“No, no, someday. Not now, Trent. It’s a mess, a real cluster-bang. Does it need a new light switch?”
“Can we have Dad over for a BBQ, please, Charlie?”
“No, Amanda, how many times do I have to tell you? It’s too dangerous to have him snoopin’ around, all the chemicals in the garage and workshop.”
“Chemicals?” Asks Amanda, looking surprised, “What chemicals, Charlie?”
“You know, paint, thinner, stains, spirits.”
“But Charlie, since when have you painted anything?”
“Let’s don’t do this, Amanda. Not now, that’s that.”
And so, Cassidy and his grandfather devise a way to communicate by lamplight. Late at night, after Cassidy climbs the long hill, he sits atop his large boulder. He lights his Coleman lantern and waves it to his grandfather across the river.
In turn, Trent tosses more wood in the burn barrel, stoking it into a witch’s pyre. Cassidy imagines his grandfather’s fire-glow is as tall as any lighthouse, preventing stormy weather shipwrecks. Trent loves Cassidy’s endless imagination. But the intense fire is mostly to keep their love warm and alive.
* * * * * *
It’s 1:00 A.M. Trent is helplessly watching. If not for the flames across the river, Trent would be staring into the early morning darkness.
Trent’s mind shifts back to 1967. He is a sailor assigned to the U.S.S. Forrestal, just off the coast of North Vietnam. Back then, the deadly explosion occurred at 10:52 A.M. local time.
Trent is not himself at the burn barrel.
The Forrestal is launching F-4 Phantom aircraft from her flight deck four days in a row. Trent is loading bombs.
The explosion at his daughter’s house across the river isn’t from a Zuni Rocket experiencing a misfire and causing a nautical disaster. The burning structure will not cause Trent to catch any shrapnel metal in his legs and chest. And, it hasn’t killed 134 sailors and injured 161 others.
Trent watches his former house burn in a pyre. He knows he’s not going to feel the same the rest of his life. Losing his wife has taken him down. Losing his entire family is taking him out.
In the township of Mendocino at 1:00 A.M., Pacific Time, Charlie is getting ready to shoot his last shot of cheap liquor. He’s at the Mendocino Hotel and Restaurant intoxicated during last call as his favorite bar closes. He and a recent graduate of Pelican Bay State Prison are wasted as hell.
Hearing the explosion, Sam breaks the news before the barkeep drops his tray of empty shot glasses. “That’s a Goddamned meth lab explosion.”
Half-full bottles of righteous liquor fall from the bar’s expensive glass shelves. They burst open as they hit the wooden planked floor. The stained-glass door at the bar’s entrance shatters into colored diamonds.
Charlie attempts to squeeze through the frame of what’s left of the door. His biker boots catch the bottom of the jagged door frame. He trips out of the bar and onto the shattered glass sidewalk.
After about thirty minutes, Californian’s Department of Forestry and Fire Protection arrive at the blaze.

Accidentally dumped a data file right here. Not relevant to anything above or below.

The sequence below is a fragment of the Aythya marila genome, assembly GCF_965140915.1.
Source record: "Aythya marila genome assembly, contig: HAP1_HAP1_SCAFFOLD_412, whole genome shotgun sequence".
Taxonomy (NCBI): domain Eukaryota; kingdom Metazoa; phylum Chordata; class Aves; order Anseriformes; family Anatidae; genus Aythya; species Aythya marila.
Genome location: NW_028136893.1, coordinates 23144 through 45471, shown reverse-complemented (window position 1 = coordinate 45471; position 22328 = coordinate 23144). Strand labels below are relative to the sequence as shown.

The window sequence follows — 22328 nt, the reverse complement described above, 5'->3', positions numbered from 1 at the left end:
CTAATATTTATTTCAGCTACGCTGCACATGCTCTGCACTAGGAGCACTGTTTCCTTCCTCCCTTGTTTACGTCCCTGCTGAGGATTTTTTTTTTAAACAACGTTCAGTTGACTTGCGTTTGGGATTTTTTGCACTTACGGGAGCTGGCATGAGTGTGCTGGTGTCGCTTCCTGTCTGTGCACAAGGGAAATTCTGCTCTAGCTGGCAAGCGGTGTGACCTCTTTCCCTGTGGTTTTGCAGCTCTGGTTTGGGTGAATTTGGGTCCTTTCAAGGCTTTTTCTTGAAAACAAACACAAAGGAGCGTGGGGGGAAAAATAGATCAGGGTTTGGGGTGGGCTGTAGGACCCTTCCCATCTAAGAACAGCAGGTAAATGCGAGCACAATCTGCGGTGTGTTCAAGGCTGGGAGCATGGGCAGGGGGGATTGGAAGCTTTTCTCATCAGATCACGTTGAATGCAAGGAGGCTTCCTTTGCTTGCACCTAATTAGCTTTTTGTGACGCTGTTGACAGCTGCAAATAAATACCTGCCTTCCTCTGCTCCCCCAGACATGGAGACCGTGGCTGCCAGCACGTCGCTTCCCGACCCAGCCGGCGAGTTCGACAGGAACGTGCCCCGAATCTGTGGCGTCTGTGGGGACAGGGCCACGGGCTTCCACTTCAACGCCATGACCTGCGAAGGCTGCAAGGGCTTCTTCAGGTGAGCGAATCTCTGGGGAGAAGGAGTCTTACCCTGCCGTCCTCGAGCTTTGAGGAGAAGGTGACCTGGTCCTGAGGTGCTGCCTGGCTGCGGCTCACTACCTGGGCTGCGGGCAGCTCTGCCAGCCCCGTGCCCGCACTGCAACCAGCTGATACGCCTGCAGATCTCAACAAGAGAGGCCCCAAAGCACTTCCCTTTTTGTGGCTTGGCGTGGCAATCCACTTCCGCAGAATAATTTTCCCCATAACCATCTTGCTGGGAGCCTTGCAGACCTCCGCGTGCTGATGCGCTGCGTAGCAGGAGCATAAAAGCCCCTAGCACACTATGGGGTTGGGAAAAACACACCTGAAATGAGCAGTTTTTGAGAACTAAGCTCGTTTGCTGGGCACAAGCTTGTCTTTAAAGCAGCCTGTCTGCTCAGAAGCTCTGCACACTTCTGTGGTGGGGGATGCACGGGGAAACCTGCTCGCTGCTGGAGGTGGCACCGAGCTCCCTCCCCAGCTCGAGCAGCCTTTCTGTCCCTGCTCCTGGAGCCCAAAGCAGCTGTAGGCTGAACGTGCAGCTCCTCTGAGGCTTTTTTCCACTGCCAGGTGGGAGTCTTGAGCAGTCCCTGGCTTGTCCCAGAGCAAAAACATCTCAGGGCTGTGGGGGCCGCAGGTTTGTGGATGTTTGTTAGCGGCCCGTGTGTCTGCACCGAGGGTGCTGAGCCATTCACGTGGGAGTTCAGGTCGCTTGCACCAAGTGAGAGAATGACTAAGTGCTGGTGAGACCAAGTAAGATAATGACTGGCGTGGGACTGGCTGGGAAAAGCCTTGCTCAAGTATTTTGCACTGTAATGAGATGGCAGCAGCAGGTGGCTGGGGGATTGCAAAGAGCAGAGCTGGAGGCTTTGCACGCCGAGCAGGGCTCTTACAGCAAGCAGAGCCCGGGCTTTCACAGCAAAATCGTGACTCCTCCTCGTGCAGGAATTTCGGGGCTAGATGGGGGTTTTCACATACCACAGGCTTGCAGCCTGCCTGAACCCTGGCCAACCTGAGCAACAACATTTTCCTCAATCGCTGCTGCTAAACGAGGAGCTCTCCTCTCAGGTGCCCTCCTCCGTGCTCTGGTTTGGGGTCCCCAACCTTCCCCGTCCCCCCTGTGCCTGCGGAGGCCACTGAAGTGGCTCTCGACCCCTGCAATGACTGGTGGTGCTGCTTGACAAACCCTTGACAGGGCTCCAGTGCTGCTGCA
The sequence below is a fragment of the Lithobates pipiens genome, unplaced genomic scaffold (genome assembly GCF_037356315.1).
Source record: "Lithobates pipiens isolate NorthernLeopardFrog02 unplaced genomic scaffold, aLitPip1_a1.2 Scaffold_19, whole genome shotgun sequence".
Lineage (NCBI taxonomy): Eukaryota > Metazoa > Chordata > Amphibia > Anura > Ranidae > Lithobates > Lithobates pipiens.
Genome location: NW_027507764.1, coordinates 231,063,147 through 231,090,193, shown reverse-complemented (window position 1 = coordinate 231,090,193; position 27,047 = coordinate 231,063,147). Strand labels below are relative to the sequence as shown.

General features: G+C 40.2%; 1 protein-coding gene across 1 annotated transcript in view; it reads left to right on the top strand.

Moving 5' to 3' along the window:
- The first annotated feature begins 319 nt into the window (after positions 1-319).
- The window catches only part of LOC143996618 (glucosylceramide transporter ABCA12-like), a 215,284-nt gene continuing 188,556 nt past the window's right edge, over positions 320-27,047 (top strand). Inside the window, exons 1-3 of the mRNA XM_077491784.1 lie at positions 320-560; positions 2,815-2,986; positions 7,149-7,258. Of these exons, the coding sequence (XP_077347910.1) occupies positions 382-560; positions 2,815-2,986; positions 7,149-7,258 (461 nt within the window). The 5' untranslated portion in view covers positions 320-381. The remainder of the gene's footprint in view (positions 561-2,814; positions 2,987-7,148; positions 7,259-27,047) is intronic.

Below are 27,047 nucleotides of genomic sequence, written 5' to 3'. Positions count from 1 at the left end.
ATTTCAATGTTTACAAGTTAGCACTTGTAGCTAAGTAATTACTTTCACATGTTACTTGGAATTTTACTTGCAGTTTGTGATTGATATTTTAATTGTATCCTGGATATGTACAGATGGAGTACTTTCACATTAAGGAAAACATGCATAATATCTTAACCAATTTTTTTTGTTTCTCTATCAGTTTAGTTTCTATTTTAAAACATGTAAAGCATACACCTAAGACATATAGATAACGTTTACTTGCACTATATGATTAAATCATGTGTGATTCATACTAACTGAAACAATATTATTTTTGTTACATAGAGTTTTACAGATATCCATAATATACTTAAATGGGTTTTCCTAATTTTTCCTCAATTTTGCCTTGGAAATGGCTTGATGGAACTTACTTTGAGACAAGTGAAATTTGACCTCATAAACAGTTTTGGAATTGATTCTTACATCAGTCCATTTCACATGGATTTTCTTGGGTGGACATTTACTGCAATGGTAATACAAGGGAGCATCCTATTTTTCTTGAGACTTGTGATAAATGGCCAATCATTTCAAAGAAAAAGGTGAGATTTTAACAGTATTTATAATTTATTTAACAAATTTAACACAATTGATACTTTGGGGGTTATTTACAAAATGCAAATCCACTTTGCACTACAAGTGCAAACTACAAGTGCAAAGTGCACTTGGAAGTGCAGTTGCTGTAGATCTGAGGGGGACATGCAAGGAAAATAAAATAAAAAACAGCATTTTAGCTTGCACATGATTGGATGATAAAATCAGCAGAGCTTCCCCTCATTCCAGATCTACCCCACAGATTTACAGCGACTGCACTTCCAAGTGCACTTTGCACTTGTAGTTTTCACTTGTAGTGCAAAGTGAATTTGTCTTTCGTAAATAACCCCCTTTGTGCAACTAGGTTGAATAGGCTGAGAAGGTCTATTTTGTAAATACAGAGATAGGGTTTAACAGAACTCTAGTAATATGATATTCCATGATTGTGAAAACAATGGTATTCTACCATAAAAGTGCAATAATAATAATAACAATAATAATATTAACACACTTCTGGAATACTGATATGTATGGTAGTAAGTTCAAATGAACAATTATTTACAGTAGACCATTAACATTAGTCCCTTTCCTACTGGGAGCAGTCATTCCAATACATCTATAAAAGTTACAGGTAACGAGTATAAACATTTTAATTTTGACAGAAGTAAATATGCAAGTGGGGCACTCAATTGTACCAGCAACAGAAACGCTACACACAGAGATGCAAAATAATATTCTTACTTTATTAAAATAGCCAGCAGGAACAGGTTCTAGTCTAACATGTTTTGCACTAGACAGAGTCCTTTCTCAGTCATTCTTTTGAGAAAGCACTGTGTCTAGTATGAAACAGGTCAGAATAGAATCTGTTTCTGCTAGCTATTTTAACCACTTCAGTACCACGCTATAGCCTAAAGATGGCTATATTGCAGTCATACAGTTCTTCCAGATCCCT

Across the river, Trent watches the fire crew battle the flames as his old homestead burns. It’s too late to save the house or anything in it. The fire is wild-eyed and fierce. Its furious flames burn up the side of the ridge.
The fire is stamped out a mere 100 feet from Cassidy’s lantern rock.
Trent loses most of his shipmate buddies in the Forrestal fire, and now he’s losing his entire family. He paces the river’s shoreline and stokes the burn barrel. He strains to see the lantern at his grandson’s rock. He sees nothing except this charcoal wind that insists on whipping itself against the hills’ pines.
He screams, he prays, he begs for help from no one with ears. It’s all for naught. His throat is hoarse, fresh raw meat. There is nothing Trent can do to save them. Crossing the swift river at this time of year is an act of suicide. Driving down to Mendocino and back up the river road will only lead Trent to a roadblock.
Trent shrieks and cries to the sea and river gods. His entire heritage is being torched in the fire.
Charlie is arrested at the scene, probable cause. He’s got a five-gallon bucket full of 240 mg extended-release Sudafed tablets hidden under a blanket in the cab of his Chevy pickup truck.
It isn’t until 9:00 A.M. the following day that Fire Protection can commence clean-up. It will take them the rest of the day to figure out the how and why of all the destruction.
* * * * * *
The night after the horrific fire, Trent is attending the burn barrel. He is throwing in anything flammable, including his shoes, socks, and jacket. He paces the sharp graveled beach, cutting his bare feet. He sits, he cries, he stands and paces the flank of the river. It is the Forrestal fire all over again, the burning ship, his entire family, the feeling of helplessness.
Midnight finds Trent knee-deep in the River of Fire. He isn’t attempting to cross the river. That’s just stupid. Trent wants to drown in his sorrow.
Two more days pass. Trent wakes from a sound sleep at the edge of the rushing river. He rises and stokes the burn barrel.
Much later, near dark, he drags himself back to his meager cabin, where he collapses for the longest time.
Trent and friends bury the entire family at Cuffy’s Cove Cemetery. The saddest part is Trent thinking that his wife will be upset because he gave them their home. Trent isn’t in his right mind, nor will he ever be again.
Trent is beside himself that his disguising son-in-law is thriving. He gives himself over to revenge.
Trent paces the river, day after day, month after month, a month into years.
Charlie is supposed to get 10-20 years. Trent does everything he can to keep the loser locked up forever. Trent gets a notice from the parole board that Charlie is getting out of prison, this time, New Sacramento. It’s only been six years since the day he entered. But, Charlie finagles time off for good behavior, his usual charm.